But basically I haven't really learned anything from beauty pageants. I was just being provocative and luring you to my blog so that I could talk about myself. Because that is what I do on this blog on Tuesdays. Sometimes I rant about stuff too. I mean, it's my blog after all.
But I did just watch the Miss Universe Pageant last week.
Once again Miss Colombia won. It's usually between Miss Colombia and Miss Venezuela. And I am not going to apologize for watching it, despite the fact that I consider myself a feminist. In the 70's I read "Sexual Politics," and it changed my life, and I called men out at the drop of a hat if they said anything the slightest bit sexist. I made sure my son took home economics in school so he would know how to cook and iron and not impose himself on a woman (though I later found out he was going to take it anyway because it was a good way to meet girls). I went to women's support groups and started one myself. I believe in a woman's right to decide what happens to her body and fair pay, something that we women have yet to achieve.
But I never blamed beauty pageants for why women didn't have equality.
I come from a generation where the Miss America Pageant was an EVENT. As a little girl I would beg my mother to stay up so I could watch, saying I would take a nap to make up for it (I never did, take the nap I mean). My mother and I would watch together and then I would fantasize about being a beauty pageant contestant or a model.
Here I am at the age of seven in my one and only modeling gig for the local women's club. I think I have the pose down pretty well.
By the time I went to the senior prom, I really had it down! Though I could have used some of that Vaseline on my teeth for a big wide smile.
When I had my own daughter, she and I would watch too, and we especially enjoyed dishing about the contestants' evening gowns. It was a nice bonding time.
Ever since I can remember, I would have a pad and pencil and try to determine who the winner would be. I enjoyed it as a competition and acting as one of the judges. I still do that, though now I tend to fast forward through the swimsuit section and all of the fluff. I can watch a three hour beauty pageant in under an hour (thank you, TIVO!)
Growing up, my Dad played the trumpet in several bands and orchestras around town and he was usually called upon to play at the Miss Michigan Pageant, which took place in our town. In those days, Miss America would usually make an appearance. I think I got to attend once, but when I didn't my Dad would get me autographs. He was a great Dad like that, but I think he also liked pretty women. In fact, I know he did.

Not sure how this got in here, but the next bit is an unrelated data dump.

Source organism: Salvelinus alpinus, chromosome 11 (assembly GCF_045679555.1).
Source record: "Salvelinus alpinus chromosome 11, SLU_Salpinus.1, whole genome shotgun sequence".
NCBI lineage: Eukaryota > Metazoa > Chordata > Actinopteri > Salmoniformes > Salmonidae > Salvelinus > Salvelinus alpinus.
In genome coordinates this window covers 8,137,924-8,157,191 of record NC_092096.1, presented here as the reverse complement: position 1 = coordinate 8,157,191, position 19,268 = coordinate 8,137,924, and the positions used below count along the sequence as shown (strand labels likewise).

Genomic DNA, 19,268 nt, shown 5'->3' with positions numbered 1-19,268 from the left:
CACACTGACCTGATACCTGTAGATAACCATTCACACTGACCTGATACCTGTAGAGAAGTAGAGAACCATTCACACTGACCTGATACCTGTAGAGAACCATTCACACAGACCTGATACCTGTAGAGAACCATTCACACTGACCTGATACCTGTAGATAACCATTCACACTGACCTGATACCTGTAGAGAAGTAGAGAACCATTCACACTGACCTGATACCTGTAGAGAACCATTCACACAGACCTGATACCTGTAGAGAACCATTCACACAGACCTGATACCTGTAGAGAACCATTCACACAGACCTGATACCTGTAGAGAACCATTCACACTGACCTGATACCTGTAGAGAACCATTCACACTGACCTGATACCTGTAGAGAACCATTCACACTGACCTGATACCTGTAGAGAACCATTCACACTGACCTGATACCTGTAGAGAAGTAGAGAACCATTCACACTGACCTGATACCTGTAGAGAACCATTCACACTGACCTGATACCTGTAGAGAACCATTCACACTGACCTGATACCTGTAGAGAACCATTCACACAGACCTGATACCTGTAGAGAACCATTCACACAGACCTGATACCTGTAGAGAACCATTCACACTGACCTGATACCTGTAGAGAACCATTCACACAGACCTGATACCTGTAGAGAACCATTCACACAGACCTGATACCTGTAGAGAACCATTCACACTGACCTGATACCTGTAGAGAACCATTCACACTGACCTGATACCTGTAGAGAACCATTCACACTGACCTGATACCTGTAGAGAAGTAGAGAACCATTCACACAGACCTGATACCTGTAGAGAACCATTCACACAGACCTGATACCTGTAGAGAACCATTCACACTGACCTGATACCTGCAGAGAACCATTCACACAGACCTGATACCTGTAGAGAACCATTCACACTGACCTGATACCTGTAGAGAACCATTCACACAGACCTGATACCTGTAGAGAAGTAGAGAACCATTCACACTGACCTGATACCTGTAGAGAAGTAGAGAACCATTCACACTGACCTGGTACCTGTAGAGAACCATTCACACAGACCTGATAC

(Nancy Fleming was actually a Miss Michigan before becoming Miss America).
Miss America 1962: Maria Fletcher
But this one is my favorite: "Remember a smile's very important -- it makes every gal a queen!"
Not bad advice. What a nice young woman to add the personal touch. Very nice manners. I wonder whatever happened to Miss Muskegon 1961 and calling women "gals?"
But I also didn't feel like I had to compete with these women. Watching the pageants was fun. I was fascinated with that world, but not driven to participate. Sure, I wanted to be beautiful like those women, but it didn't scar me or do any more damage than reading Seventeen Magazine. Actually, when I think about it, Seventeen Magazine scarred me more, probably responsible for starting me on the road to my clothes addiction.
Beauty pageants have gotten a bad rap.
For some reason they were always the centerpiece of protests within the women's movement. Even as late as the 1980's, they were being targeted. Remember the Miss Santa Cruz contestant who infiltrated the Miss California contest just so she could pull a banner out on stage that said "Pageants hurt all women?" She said she had dieted, taken voice lessons and spent $5000 just so she would have the opportunity to protest in this way (you can read about it here). She also said she thought she was going to win (See? Even she wasn't immune to the competitive element).
Pageants hurt all women?
Look at all of the women who have benefited from beauty pageants:
Vanessa Williams, Miss America 1983 - the first African American Miss America.
(I know, she lost her crown for some risqué photos, but then she went on to have a successful singing and acting career)
Halle Berry was Miss Teen All American in 1985 and Miss Ohio in 1986 where she was first runner-up in the Miss USA Pageant.
Successful journalist and TV anchor Diane Sawyer was Junior Miss 1963 and Paula Zahn was Miss Teenage America 1973.